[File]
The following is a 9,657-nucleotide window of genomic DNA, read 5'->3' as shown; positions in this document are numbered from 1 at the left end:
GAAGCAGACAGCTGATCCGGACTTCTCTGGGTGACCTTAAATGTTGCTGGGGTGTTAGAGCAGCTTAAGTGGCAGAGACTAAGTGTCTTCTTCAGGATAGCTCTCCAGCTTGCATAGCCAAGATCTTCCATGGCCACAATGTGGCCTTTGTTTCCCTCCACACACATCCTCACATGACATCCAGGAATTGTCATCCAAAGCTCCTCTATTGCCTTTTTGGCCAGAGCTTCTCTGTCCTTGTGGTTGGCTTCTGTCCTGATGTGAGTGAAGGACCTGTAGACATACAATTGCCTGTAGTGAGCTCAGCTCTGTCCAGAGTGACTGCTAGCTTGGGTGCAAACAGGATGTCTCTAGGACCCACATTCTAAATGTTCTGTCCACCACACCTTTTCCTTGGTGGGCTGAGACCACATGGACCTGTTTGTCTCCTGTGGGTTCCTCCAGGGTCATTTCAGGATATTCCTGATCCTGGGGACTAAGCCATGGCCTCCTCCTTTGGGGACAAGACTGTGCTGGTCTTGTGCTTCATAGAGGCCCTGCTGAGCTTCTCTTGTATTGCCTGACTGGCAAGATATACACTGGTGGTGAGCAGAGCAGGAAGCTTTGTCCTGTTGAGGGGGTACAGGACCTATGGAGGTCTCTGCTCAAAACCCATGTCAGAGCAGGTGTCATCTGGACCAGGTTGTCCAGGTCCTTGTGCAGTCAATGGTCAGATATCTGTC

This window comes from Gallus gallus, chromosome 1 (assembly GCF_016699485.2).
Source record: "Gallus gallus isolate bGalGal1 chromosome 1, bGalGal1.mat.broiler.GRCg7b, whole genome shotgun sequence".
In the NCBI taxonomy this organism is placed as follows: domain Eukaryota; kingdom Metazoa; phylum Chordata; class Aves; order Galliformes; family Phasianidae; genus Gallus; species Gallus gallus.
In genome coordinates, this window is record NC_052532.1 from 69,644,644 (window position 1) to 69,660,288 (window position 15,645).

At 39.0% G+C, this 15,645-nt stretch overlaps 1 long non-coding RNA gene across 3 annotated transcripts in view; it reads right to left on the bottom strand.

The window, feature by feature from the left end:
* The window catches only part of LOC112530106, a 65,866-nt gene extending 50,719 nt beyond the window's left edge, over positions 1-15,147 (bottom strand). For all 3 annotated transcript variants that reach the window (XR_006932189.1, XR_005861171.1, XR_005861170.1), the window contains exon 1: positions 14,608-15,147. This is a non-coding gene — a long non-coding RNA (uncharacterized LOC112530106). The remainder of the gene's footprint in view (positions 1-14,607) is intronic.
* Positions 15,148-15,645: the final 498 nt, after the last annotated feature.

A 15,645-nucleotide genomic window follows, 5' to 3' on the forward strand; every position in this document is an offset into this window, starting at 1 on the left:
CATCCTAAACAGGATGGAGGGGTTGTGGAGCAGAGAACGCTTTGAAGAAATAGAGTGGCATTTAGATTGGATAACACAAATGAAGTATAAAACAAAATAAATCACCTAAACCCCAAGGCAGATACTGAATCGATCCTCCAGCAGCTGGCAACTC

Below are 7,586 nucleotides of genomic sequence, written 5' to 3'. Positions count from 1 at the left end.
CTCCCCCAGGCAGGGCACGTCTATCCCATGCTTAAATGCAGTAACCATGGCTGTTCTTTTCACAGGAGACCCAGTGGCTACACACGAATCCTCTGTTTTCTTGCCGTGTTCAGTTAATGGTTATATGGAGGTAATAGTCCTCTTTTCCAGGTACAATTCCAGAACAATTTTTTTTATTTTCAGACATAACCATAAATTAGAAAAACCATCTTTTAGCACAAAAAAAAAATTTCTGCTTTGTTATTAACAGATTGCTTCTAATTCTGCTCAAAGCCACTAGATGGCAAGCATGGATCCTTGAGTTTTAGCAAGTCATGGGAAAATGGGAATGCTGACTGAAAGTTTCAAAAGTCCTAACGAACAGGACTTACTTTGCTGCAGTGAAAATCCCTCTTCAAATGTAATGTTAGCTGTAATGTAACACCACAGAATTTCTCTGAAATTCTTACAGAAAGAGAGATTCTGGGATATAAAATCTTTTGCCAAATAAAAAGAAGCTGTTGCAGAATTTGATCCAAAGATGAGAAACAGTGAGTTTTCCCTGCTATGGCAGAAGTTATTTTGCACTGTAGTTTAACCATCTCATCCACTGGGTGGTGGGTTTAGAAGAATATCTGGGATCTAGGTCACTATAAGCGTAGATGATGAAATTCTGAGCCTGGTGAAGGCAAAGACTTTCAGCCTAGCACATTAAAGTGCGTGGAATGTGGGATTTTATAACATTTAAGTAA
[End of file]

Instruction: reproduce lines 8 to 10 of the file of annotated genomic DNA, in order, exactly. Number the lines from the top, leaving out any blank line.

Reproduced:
The window, feature by feature from the left end:
* The window catches only part of LOC112530106, a 65,866-nt gene extending 50,719 nt beyond the window's left edge, over positions 1-15,147 (bottom strand). For all 3 annotated transcript variants that reach the window (XR_006932189.1, XR_005861171.1, XR_005861170.1), the window contains exon 1: positions 14,608-15,147. This is a non-coding gene — a long non-coding RNA (uncharacterized LOC112530106). The remainder of the gene's footprint in view (positions 1-14,607) is intronic.
* Positions 15,148-15,645: the final 498 nt, after the last annotated feature.